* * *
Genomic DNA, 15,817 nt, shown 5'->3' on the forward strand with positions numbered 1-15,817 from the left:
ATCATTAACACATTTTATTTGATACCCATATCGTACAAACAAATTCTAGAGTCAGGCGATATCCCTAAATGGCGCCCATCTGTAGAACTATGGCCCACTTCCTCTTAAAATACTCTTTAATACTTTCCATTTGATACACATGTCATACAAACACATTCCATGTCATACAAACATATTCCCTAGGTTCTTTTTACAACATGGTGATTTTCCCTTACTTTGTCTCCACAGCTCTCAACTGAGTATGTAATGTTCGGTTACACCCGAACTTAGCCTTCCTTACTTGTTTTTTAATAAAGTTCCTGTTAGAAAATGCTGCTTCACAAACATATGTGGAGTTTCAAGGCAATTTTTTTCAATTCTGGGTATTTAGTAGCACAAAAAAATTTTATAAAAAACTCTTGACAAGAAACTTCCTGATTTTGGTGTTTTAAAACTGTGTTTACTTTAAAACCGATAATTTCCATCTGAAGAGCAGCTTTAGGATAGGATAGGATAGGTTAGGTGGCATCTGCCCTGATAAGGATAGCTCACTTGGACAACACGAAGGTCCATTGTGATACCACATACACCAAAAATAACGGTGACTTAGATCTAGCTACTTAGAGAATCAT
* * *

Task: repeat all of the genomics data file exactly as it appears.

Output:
Genomic DNA, 15,817 nt, shown 5'->3' on the forward strand with positions numbered 1-15,817 from the left:
ATCATTAACACATTTTATTTGATACCCATATCGTACAAACAAATTCTAGAGTCAGGCGATATCCCTAAATGGCGCCCATCTGTAGAACTATGGCCCACTTCCTCTTAAAATACTCTTTAATACTTTCCATTTGATACACATGTCATACAAACACATTCCATGTCATACAAACATATTCCCTAGGTTCTTTTTACAACATGGTGATTTTCCCTTACTTTGTCTCCACAGCTCTCAACTGAGTATGTAATGTTCGGTTACACCCGAACTTAGCCTTCCTTACTTGTTTTTTAATAAAGTTCCTGTTAGAAAATGCTGCTTCACAAACATATGTGGAGTTTCAAGGCAATTTTTTTCAATTCTGGGTATTTAGTAGCACAAAAAAATTTTATAAAAAACTCTTGACAAGAAACTTCCTGATTTTGGTGTTTTAAAACTGTGTTTACTTTAAAACCGATAATTTCCATCTGAAGAGCAGCTTTAGGATAGGATAGGATAGGTTAGGTGGCATCTGCCCTGATAAGGATAGCTCACTTGGACAACACGAAGGTCCATTGTGATACCACATACACCAAAAATAACGGTGACTTAGATCTAGCTACTTAGAGAATCAT